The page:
So many of the phrases that are used to describe the Christmas season are wielded as indictments. Consumerism and commercialism are examples. Those words can express real critiques of real problems. Gift-giving, however, is a way of fostering social bonds that has always existed across all human cultures, and thus it is bizarre to try to make people who do wish to give presents feel ashamed simply for engaging in a universal custom.
Nostalgia is another case in point. Of course, there is a nostalgic element in how many people approach Christmas. Nevertheless, other realities are often misguidedly subsumed under this label. True nostalgia is rooted in the belief that the past was better. Its purest form is a wish to be living in former times. The evocation of Christmas past, however, can be rooted in a human delight in tradition, in a desire to be reassured that change is tempered by continuity, and in a longing to make connections across time. The more discontinuity one is currently experiencing, the more meaningful traditions can become. Hence the ideal of having “an old-fashioned” Christmas. Out on an extreme sledging expedition in the Antarctic on Christmas 1902, Ernest Shackleton triumphantly produced a Christmas pudding he had hid away in a sock. Every Christmas has such moments when a connection with what endures makes the present more endurable.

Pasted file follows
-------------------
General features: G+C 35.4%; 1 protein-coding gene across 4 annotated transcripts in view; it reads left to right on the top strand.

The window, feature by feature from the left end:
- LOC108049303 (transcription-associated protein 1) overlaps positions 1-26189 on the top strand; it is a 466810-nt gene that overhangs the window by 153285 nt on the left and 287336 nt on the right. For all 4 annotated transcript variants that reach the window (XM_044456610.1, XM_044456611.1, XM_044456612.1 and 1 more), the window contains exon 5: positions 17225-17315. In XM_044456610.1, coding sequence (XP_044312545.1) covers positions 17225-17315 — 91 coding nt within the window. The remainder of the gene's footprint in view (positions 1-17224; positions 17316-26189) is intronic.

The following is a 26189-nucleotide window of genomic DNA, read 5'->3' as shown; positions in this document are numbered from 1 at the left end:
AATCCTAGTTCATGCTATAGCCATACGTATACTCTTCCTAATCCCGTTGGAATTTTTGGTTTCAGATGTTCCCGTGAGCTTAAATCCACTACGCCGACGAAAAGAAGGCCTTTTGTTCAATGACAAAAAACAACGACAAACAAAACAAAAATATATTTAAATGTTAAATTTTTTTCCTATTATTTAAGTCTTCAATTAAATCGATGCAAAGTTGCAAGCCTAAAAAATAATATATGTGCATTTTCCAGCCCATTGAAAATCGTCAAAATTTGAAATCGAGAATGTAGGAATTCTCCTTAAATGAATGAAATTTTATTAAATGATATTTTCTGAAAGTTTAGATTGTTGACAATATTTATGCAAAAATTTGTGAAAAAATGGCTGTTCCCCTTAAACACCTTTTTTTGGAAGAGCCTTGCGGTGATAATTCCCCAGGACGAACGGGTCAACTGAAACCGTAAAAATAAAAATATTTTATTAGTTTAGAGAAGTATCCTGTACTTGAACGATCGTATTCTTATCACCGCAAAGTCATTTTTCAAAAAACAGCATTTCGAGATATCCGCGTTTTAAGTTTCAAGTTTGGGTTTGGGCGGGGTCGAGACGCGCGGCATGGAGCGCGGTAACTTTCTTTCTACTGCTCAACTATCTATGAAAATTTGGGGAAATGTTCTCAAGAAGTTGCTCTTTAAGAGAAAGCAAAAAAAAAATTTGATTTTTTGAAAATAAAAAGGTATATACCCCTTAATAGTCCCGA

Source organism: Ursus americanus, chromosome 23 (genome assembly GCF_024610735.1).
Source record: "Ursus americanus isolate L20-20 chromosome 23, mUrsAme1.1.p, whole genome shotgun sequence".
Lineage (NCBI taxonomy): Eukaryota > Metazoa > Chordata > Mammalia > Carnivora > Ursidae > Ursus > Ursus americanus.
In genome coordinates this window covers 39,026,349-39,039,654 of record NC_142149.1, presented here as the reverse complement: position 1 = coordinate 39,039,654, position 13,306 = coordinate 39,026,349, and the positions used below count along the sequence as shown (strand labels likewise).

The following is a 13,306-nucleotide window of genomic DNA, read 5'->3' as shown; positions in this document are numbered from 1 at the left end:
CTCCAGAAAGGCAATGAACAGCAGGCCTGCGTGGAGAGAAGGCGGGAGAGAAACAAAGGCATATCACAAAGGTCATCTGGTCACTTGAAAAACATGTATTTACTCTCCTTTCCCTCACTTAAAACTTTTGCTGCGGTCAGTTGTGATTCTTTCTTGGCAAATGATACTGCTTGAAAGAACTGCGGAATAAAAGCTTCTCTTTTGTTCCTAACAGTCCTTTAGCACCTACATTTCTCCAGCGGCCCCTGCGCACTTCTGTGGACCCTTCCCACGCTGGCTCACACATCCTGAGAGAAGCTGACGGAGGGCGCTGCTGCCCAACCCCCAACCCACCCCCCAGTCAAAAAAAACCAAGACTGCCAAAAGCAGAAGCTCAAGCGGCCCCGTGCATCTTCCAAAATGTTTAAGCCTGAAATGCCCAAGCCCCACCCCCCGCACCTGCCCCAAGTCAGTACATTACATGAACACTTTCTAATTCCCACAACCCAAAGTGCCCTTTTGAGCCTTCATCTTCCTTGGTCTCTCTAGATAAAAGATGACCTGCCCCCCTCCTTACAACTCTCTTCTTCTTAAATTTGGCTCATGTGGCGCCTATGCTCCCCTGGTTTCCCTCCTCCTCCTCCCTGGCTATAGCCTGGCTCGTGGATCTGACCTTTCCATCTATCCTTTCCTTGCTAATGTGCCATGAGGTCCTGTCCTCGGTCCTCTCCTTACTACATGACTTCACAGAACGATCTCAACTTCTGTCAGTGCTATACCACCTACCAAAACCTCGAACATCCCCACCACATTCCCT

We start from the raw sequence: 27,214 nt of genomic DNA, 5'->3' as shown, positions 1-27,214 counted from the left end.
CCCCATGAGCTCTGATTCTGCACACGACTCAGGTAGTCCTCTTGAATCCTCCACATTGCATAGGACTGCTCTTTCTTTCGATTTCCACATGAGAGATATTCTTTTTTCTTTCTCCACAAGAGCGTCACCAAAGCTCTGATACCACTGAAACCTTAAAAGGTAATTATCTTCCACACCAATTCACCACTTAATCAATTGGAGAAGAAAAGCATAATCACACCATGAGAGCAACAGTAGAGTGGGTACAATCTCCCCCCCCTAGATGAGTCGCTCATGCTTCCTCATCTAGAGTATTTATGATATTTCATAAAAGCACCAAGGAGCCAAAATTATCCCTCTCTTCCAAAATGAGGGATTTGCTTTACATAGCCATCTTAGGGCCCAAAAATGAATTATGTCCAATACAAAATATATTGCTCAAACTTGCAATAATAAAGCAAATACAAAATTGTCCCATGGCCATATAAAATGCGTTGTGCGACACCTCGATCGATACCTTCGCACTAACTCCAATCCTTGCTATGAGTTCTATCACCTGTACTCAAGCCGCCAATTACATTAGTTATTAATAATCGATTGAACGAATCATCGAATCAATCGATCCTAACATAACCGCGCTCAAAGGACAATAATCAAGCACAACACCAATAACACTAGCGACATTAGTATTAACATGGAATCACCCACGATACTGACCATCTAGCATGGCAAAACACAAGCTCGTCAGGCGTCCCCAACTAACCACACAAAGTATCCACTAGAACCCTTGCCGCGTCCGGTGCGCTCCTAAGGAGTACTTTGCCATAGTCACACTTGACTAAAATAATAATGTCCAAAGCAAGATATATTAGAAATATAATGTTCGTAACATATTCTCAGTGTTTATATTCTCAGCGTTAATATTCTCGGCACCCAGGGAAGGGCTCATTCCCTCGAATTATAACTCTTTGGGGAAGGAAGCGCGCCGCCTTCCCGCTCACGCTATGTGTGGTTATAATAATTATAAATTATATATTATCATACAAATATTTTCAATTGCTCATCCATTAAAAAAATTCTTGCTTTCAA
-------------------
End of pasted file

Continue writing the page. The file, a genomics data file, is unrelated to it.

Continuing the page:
Another much-abused catchphrase is “the invention of tradition.” Too often this becomes a charge which is intended to discredit. All traditions were invented at some point: The fact that one is not as old as people generally assume does not affect how significant it is for the people practicing it. An invented tradition is not automatically an illegitimate one. A custom is legitimate if you find it meaningful. Finally, “sentimentality” is another such word. Of course there is a valid version of that critique. Too often, however, it just seems to be a way to sneer at the genuine emotional lives and responses of ordinary people.
My appeal is simply that no one should bully you by insisting that Christmas somehow does not mean to you what it in fact does mean to you or that what it means to you is somehow illegitimate. Christmas, for you, is what you decide it will be—religious or secular; pagan or Christian; commercial or part of the Buy Nothing movement. There are many true meanings of Christmas. And there are other celebrations that one can choose to observe along with or instead of Christmas: Winter Solstice, Hanukkah, Kwanzaa, and more. They too cannot have their significance dictated to you by others. May whatever holidays you celebrate enrich your life and the lives of those around you. As an expression of my Christian faith, Christmas, for me, will always primarily be a celebration of God becoming incarnate in Jesus Christ: “But the angel said to them, ‘Do not be afraid. I bring you good news of great joy that will be for all the people. Today in the town of David a Savior has been born to you.’”
Dear reader, it has been a wearying year and you deserve your rest. Peace and goodwill to all—and to all a good night.
Timothy Larsen teaches at Wheaton College and is an Honorary Fellow at Edinburgh University. He is the author of John Stuart Mill: A Secular Life and the editor of The Oxford Handbook of Christmas.
Leave a Reply
You must be logged in to post a comment.